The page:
A surprisingly large number of teenagers, including both boys and girls, care about building muscle and take various steps toward doing so, according to a new muscle building study by researchers at the University of Minnesota. While many of these muscle building habits are healthy, some of them could actually lead to long-term health problems, according to the researchers. It’s important for parents, doctors, educators and the teens themselves to understand which bodybuilding habits are healthy and which are not.
The study, which surveyed approximately 2,800 students from 20 middle schools and high schools around St. Paul and Minneapolis, came to some interesting conclusions about the muscle building habits of teenagers. Approximately 80% of girls and 91% of boys said they exercised longer and/or harder to increase muscle.
Making changes to eating habits to support muscle growth was found to be less common but still highly prevalent, with 62% of girls and 68% of boys admitting to doing so. Teens unfortunately reported using riskier methods as well, however.
Protein Powder and Steroids Among Teen Muscle Building Habits
Bodybuilding supplements such as protein powder, creatine and steroids have caught on in various degrees among teenagers. Approximately 21% of female participants said they’d used protein powder over the past year to increase muscle mass or toning, while 35% of teenage boys said the same. Creatine was less popular but far from rare, with 5.5% of teen girls and 10% of teen boys saying they’ve used it. While creatine and protein powder are largely safe when used as directed, steroids could lead to serious health problems in teens and adults alike. Unfortunately, 4.6% of girls and 6% of boys said they’d tried steroids in the past.
Healthy vs. Unhealthy Bodybuilding Choices
In general, making changes to diet and exercise in order to support muscle growth is healthy behavior for teenagers, so long as they understand how to do it properly and don’t overtrain and injure themselves. However, this also depends on the teen’s original exercise and/or eating habits, according to the researchers. For example, a teen who already compulsively exercises would be making an unhealthy decision by deciding to exercise even more, according to University of Minnesota pediatrics professor Marla Eisenberg.
Eisenberg also said that protein shakes may be beneficial to teens looking to make gains in muscular strength, mass and density, but not if they’re used as replacements for real food. Ideally, teens should be getting as many of their nutrients as possible through natural, whole foods such as chicken, lean meat, fruits, vegetables, whole grains, low-fat dairy, legumes, nuts and seeds.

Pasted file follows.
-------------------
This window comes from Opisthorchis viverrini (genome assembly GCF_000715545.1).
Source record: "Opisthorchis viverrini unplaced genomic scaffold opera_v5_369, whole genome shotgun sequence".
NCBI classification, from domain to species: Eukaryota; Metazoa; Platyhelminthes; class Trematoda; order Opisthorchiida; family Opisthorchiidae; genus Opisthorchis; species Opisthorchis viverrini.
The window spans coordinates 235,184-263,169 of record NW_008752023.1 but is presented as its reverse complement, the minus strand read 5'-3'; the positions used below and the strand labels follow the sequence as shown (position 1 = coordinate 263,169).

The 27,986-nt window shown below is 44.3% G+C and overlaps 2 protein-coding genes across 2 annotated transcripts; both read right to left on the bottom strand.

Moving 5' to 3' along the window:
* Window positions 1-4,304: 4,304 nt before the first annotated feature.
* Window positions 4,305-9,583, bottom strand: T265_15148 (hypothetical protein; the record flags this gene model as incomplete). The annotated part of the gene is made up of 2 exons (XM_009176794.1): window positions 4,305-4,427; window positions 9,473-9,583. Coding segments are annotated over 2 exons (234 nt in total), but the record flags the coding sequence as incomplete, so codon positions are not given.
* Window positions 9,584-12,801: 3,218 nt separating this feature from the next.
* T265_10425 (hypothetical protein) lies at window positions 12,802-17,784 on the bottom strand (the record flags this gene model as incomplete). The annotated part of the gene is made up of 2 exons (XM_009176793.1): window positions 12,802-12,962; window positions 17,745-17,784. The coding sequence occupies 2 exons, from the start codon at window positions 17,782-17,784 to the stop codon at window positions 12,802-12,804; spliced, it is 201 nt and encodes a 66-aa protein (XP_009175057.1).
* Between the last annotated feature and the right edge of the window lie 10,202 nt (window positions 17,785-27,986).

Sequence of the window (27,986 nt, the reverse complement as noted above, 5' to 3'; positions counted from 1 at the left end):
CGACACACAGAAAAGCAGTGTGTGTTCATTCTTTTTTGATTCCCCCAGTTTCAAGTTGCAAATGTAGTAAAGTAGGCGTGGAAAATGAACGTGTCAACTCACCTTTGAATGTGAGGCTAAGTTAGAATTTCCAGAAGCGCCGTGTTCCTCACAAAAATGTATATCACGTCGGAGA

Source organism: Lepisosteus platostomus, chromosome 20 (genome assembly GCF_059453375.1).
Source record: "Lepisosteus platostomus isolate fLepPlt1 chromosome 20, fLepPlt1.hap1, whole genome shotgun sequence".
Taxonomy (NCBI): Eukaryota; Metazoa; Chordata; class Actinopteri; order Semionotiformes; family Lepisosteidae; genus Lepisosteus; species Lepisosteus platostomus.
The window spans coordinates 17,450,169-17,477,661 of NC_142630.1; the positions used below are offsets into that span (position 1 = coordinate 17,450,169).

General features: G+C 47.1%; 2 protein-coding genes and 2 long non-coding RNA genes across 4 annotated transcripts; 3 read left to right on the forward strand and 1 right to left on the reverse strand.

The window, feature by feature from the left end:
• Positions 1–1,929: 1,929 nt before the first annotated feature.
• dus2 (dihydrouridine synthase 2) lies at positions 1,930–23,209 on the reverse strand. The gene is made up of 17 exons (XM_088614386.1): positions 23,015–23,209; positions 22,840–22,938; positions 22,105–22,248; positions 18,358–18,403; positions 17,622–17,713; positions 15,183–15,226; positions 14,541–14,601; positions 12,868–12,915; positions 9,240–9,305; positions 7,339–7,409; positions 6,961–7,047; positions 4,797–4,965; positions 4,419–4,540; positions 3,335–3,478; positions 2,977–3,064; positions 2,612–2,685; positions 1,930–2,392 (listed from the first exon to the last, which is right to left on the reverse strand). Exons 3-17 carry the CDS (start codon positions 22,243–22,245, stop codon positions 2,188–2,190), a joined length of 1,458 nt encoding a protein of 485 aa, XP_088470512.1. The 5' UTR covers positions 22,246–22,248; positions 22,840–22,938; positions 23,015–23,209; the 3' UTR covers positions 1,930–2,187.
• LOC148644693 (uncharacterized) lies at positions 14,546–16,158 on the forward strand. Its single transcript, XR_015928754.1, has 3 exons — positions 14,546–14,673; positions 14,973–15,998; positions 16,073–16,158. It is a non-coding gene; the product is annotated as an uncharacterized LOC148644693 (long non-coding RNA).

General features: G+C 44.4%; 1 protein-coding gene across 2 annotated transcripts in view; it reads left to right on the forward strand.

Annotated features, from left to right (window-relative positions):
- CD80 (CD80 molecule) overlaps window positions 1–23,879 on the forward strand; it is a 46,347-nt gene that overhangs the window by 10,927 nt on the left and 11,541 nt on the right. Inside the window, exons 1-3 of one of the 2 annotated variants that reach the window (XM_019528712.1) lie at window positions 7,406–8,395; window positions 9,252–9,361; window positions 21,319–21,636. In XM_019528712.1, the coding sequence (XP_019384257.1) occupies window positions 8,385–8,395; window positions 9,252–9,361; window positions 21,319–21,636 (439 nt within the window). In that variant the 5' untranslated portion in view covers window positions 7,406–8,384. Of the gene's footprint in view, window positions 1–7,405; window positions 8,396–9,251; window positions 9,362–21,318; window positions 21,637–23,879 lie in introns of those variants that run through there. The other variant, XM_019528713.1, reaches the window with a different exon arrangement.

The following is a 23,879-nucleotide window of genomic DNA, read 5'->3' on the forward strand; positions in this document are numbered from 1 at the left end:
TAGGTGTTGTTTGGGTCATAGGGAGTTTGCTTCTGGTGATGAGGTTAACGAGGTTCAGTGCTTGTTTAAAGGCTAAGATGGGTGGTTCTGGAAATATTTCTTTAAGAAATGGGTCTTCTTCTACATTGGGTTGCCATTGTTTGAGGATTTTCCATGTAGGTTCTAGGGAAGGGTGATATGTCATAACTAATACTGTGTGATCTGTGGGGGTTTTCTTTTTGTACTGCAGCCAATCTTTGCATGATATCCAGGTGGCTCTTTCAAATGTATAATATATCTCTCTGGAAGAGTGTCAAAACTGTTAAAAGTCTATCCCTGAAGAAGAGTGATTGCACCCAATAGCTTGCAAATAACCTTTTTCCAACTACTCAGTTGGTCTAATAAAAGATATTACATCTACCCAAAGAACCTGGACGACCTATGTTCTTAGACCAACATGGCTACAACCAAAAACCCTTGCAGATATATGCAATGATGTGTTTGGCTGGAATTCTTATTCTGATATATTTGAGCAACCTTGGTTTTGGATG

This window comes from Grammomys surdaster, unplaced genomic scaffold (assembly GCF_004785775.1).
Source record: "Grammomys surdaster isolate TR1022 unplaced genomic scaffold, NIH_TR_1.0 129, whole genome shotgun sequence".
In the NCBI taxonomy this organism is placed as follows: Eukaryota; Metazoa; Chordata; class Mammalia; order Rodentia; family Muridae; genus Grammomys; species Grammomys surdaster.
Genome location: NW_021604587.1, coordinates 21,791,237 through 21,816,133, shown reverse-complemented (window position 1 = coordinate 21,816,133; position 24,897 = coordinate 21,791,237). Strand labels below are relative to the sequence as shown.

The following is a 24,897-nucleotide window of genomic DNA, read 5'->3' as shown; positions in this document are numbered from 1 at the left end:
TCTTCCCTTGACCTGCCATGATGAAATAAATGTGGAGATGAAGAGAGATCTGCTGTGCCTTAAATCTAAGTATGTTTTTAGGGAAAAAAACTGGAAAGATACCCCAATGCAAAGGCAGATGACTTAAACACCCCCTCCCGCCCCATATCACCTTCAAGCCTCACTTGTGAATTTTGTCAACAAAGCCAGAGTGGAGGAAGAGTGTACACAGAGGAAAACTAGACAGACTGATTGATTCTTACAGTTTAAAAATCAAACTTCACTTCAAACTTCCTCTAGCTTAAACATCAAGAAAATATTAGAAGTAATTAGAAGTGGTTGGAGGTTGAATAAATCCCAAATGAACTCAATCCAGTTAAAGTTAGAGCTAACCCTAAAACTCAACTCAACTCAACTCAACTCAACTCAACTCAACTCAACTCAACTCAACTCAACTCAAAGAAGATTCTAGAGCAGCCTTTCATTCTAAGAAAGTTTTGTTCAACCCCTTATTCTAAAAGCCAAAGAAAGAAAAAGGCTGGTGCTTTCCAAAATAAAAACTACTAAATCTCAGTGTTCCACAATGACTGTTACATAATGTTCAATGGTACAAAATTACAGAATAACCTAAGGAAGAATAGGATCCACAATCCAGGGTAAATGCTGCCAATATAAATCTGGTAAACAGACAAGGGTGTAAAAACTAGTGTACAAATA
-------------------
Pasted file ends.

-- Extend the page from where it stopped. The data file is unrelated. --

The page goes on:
In addition, Eisenberg said that while many of these statistics could point to healthy trends among teens, they could also point to teens with body image problems, something that’s becoming increasingly prevalent among teens.
Ultimately, the only thing that the study says for sure is that the majority of teens are concerned with their muscularity and want to improve it.
Confirming Previous Studies
Past studies have also found that muscle building supplement use among teens is uncommon but not extremely rare. According to these older studies, roughly 8% of teenage girls and 10% of teenage boys use protein supplements, while 2% of girls and 4% of boys use bodybuilding steroids. However, these studies did not look to see how many teens were engaging in more common bodybuilding activities, such as making modifications to diet and exercise.
The study did have one significant shortcoming in that it only examined teens from a single state in the U.S. It’s possible that data could be different for other areas with different demographic makeups.
What Doctors and Parents Should Tell Teens
According to the researchers, the muscle building study gives parents and pediatricians a reason to talk to teenagers about healthy exercise and eating habits. It’s wonderful that so many teens are interested in exercise and fitness, but only if they pursue it in ways that are healthy and sustainable. Further, pediatricians should teach teenagers about the possible dangers of steroids and other muscle building supplements. Finally, teens should be taught to focus on overall health and fitness, not just obtaining the most muscular physique possible.
The Bottom Line
Muscle building is very popular among both teenage boys and girls, but some teens may be doing themselves more harm than good depending on how they go about it, according to a new study. The full text of the study is available online in the medical journal Pediatrics.